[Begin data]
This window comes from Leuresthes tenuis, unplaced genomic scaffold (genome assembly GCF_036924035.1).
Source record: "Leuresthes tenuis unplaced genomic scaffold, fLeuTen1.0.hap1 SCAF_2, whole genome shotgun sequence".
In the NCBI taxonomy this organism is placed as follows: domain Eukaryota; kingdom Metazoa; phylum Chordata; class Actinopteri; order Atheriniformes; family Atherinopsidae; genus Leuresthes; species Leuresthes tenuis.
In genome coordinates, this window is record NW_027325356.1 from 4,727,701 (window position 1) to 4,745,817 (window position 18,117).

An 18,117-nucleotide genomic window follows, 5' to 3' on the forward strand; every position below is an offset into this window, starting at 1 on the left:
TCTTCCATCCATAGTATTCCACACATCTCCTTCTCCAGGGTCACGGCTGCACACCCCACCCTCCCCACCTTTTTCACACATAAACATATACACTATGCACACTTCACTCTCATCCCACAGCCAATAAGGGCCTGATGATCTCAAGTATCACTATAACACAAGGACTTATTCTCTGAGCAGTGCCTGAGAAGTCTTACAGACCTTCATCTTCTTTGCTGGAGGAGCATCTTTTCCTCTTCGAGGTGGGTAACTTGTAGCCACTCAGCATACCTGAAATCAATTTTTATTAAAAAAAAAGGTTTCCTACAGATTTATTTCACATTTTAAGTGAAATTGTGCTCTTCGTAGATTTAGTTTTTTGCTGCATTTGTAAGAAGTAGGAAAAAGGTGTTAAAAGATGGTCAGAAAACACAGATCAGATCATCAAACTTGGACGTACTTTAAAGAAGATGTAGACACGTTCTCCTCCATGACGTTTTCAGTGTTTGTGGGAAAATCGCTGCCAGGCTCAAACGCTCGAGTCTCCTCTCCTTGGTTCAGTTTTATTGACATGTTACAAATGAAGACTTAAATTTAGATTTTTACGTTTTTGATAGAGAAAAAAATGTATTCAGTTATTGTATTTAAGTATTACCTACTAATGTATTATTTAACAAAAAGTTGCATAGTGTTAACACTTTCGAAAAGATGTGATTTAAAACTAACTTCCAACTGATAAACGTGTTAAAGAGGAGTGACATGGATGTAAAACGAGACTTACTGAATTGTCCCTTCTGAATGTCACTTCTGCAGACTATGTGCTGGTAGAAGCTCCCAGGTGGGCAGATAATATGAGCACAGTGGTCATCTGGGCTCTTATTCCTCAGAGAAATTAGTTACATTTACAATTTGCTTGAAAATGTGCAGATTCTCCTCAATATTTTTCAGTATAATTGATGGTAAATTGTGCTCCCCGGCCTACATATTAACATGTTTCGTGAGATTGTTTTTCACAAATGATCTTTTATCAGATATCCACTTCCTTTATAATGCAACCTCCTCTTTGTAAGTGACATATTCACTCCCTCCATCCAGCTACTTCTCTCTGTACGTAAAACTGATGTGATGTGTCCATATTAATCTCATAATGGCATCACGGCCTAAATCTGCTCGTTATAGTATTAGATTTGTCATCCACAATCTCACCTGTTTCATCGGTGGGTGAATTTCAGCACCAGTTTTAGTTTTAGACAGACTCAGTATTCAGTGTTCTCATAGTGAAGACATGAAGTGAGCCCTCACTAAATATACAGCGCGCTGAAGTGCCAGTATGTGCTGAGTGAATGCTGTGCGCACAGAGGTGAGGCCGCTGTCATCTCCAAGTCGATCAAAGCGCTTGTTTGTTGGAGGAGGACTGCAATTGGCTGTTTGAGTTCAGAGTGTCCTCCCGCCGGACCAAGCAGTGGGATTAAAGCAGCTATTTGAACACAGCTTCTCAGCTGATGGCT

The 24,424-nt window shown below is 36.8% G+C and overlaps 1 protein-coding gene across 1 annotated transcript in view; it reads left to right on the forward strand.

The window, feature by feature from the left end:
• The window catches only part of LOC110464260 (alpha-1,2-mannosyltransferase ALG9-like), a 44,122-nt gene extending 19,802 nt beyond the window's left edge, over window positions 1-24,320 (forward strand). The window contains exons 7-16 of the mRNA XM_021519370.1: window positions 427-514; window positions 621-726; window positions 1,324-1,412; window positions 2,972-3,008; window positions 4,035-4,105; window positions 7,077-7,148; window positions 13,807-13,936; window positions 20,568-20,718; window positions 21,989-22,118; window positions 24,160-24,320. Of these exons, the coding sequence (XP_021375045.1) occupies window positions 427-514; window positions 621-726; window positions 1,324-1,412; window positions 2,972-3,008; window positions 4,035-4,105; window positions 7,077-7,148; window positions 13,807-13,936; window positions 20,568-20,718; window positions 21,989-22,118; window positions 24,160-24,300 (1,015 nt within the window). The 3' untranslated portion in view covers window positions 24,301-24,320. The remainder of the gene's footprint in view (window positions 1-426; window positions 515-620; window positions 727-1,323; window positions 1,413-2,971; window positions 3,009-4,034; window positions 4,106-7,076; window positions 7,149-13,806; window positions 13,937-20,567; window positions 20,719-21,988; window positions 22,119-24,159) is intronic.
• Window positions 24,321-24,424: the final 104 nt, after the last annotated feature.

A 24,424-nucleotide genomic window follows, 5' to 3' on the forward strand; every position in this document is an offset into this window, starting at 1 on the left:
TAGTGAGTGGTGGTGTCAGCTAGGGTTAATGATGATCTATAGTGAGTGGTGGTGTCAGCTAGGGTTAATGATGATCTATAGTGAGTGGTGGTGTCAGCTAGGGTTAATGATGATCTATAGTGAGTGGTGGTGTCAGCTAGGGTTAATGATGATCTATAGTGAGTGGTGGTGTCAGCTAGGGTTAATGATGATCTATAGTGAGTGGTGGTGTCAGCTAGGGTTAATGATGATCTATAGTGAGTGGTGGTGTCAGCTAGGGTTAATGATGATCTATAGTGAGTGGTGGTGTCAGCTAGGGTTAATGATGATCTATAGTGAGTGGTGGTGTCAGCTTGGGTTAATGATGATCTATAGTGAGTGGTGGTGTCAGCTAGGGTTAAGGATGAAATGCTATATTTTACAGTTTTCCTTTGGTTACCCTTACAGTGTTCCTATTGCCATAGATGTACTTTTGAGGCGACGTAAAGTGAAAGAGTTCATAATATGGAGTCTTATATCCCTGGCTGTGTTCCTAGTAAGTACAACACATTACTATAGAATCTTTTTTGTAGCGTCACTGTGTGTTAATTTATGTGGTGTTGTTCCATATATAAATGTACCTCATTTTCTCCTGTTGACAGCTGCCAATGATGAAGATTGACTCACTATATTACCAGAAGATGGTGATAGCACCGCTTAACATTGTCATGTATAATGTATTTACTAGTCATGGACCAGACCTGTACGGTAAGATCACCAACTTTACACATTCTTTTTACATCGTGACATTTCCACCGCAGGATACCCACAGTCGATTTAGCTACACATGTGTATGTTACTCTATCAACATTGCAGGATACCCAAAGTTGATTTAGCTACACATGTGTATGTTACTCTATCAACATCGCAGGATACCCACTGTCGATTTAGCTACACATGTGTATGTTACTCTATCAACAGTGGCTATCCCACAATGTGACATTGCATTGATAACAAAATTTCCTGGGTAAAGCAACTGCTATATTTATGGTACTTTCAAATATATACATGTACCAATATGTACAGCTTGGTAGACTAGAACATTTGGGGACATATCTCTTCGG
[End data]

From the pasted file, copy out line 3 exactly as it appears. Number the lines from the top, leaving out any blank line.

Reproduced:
In the NCBI taxonomy this organism is placed as follows: domain Eukaryota; kingdom Metazoa; phylum Chordata; class Actinopteri; order Atheriniformes; family Atherinopsidae; genus Leuresthes; species Leuresthes tenuis.